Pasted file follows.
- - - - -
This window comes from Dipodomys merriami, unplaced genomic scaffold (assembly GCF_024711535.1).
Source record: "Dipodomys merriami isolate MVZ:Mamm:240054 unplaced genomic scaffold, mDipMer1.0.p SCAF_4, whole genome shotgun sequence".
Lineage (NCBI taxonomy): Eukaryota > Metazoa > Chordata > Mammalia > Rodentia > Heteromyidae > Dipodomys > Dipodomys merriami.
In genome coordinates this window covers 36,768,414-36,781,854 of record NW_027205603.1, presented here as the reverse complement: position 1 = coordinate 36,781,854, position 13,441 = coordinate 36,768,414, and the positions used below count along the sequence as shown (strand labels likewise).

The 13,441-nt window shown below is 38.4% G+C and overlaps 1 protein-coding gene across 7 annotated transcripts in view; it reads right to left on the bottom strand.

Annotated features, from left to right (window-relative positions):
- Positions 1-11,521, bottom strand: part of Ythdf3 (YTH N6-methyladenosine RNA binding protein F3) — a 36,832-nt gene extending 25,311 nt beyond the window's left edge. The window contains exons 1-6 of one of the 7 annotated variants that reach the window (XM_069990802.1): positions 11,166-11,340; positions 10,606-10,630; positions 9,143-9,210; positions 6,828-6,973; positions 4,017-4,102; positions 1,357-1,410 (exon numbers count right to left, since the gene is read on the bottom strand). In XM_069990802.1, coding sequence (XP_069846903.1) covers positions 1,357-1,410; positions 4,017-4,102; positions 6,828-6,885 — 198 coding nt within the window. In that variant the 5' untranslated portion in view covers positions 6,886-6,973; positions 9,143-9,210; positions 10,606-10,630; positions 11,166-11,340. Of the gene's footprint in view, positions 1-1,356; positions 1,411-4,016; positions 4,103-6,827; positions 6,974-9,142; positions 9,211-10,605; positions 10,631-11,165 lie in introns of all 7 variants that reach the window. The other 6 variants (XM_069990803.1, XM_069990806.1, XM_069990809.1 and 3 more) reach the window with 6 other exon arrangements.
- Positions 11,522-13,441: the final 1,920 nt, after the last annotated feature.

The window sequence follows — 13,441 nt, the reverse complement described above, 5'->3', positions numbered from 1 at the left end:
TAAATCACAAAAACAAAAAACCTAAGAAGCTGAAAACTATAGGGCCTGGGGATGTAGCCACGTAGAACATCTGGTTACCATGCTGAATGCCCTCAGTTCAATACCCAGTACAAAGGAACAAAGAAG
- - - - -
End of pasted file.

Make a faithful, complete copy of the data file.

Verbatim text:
This window comes from Dipodomys merriami, unplaced genomic scaffold (assembly GCF_024711535.1).
Source record: "Dipodomys merriami isolate MVZ:Mamm:240054 unplaced genomic scaffold, mDipMer1.0.p SCAF_4, whole genome shotgun sequence".
Lineage (NCBI taxonomy): Eukaryota > Metazoa > Chordata > Mammalia > Rodentia > Heteromyidae > Dipodomys > Dipodomys merriami.
In genome coordinates this window covers 36,768,414-36,781,854 of record NW_027205603.1, presented here as the reverse complement: position 1 = coordinate 36,781,854, position 13,441 = coordinate 36,768,414, and the positions used below count along the sequence as shown (strand labels likewise).

The 13,441-nt window shown below is 38.4% G+C and overlaps 1 protein-coding gene across 7 annotated transcripts in view; it reads right to left on the bottom strand.

Annotated features, from left to right (window-relative positions):
- Positions 1-11,521, bottom strand: part of Ythdf3 (YTH N6-methyladenosine RNA binding protein F3) — a 36,832-nt gene extending 25,311 nt beyond the window's left edge. The window contains exons 1-6 of one of the 7 annotated variants that reach the window (XM_069990802.1): positions 11,166-11,340; positions 10,606-10,630; positions 9,143-9,210; positions 6,828-6,973; positions 4,017-4,102; positions 1,357-1,410 (exon numbers count right to left, since the gene is read on the bottom strand). In XM_069990802.1, coding sequence (XP_069846903.1) covers positions 1,357-1,410; positions 4,017-4,102; positions 6,828-6,885 — 198 coding nt within the window. In that variant the 5' untranslated portion in view covers positions 6,886-6,973; positions 9,143-9,210; positions 10,606-10,630; positions 11,166-11,340. Of the gene's footprint in view, positions 1-1,356; positions 1,411-4,016; positions 4,103-6,827; positions 6,974-9,142; positions 9,211-10,605; positions 10,631-11,165 lie in introns of all 7 variants that reach the window. The other 6 variants (XM_069990803.1, XM_069990806.1, XM_069990809.1 and 3 more) reach the window with 6 other exon arrangements.
- Positions 11,522-13,441: the final 1,920 nt, after the last annotated feature.

The window sequence follows — 13,441 nt, the reverse complement described above, 5'->3', positions numbered from 1 at the left end:
TAAATCACAAAAACAAAAAACCTAAGAAGCTGAAAACTATAGGGCCTGGGGATGTAGCCACGTAGAACATCTGGTTACCATGCTGAATGCCCTCAGTTCAATACCCAGTACAAAGGAACAAAGAAG